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#12 sbhoa

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Posted 07 July 2017 - 14:19

I can assure you that the vast majority of the students here (in Hong Kong) WON'T practise anything that's not required in the exam syllabus.

You don't have to take every grade to choose to learn your scales.
Exams can't test everything.

 

I'm sure that's true for many in the UK too but that's not the fault of the syllabus.

It's the difference between learning to pass exams and learning to do everything as well as you can.


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#13 Lemontree

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Posted 09 July 2017 - 14:07

I find that syllabus rather disappointing from what I have seen so far. I am really a little clueless what I like to prepare for my G8. It's overdue because I got delayed when opening my new business. But I was rather hoping for some exiting material not just the average audition ######. I like Martinu, Faure or Poulenc. But it is like those are the only pieces there are and the other nice ones are completely ignored. When I did repertoire work lately with my teacher instead of exam preparations we had so much fun discovering new material that I am now really thinking about switching boards.


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#14 elemimele

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Posted 09 July 2017 - 21:44

Just had a glance through the treble recorder version. Clearly there's been a strong attempt to make the early grades youth-friendly, but this attempt has evaporated noticeably as the grades progress.

The problem is that it's quite hard for an examining board to cater for all possible tastes and simultaneously offer much choice within each genre.

There's a lot of nice stuff there, but one can't help wondering if we aren't possibly trying to sell the Time pieces??? It's notable that in the early grades everything is an arrangement, so the candidate really must buy the recommended editions. Perhaps that's inevitable.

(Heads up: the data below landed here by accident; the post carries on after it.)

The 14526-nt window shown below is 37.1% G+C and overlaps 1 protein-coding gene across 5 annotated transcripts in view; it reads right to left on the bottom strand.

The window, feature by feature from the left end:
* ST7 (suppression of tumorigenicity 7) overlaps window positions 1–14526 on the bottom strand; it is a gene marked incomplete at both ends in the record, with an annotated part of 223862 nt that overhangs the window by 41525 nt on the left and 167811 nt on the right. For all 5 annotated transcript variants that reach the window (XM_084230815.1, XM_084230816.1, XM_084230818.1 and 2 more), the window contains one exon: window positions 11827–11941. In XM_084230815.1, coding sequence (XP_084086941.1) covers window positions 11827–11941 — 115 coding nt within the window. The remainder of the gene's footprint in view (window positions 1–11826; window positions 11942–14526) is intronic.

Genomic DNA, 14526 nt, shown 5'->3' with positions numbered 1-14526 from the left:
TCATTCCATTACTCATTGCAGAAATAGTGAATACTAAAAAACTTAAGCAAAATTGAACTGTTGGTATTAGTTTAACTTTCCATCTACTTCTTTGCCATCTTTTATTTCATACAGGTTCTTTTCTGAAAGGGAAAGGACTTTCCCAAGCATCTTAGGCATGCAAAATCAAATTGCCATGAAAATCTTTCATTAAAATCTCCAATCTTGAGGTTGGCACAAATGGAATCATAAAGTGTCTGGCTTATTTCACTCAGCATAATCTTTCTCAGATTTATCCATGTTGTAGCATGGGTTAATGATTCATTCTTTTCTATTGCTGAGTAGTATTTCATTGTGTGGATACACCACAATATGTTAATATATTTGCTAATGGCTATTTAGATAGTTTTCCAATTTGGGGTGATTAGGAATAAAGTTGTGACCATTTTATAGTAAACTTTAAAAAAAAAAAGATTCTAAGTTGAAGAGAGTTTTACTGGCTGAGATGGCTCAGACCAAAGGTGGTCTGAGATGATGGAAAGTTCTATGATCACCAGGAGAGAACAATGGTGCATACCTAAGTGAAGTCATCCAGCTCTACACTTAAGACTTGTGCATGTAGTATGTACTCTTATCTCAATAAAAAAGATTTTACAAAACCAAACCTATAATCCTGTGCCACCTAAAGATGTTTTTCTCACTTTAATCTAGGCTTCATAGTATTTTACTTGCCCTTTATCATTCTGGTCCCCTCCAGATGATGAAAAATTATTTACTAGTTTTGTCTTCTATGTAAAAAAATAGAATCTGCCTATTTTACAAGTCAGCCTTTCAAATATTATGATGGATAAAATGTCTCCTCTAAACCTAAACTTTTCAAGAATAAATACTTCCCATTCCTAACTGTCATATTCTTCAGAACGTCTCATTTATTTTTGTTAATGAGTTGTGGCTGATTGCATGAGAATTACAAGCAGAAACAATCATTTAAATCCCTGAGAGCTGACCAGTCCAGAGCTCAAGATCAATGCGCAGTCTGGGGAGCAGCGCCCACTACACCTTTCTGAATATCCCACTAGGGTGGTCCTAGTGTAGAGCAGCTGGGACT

The choice problem is particularly severe for the player who wants to include a bit of descant above grade 5, where there is no descant exam any more, but there aren't a lot of descant options in the treble.

Looking through repertoire lists always reminds me how one piece can appeal at so many different levels. There are things on the grade 3 list that frighten me rather a lot (and have been dumped on my "for later" list), and things on the grade 7 list that I enjoy playing without undue alarm (but also, probably, without much musicality).

Incidentally, I can't get excited by tinkerings with the scale-requirements. The fact remains that for those of us interested primarily in early music (which is nearly all the recorder's repertoire), almost everything is somewhere between 2 sharps and 2 flats.


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#15 Misterioso

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Posted 10 July 2017 - 09:24

Does anyone have any initial thoughts about the G7 syllabus? I'm waiting impatiently for the music I ordered to arrive, so haven't seen it yet.

 

It seems ABRSM are now doing downloads instead of CDs to go with the books - but I have no idea what I am supposed to do with it, or even if I will recognise it. To IT buffs this will sound like a very daft question, but what does a download look like? Is it some kind of logo that I have to scan?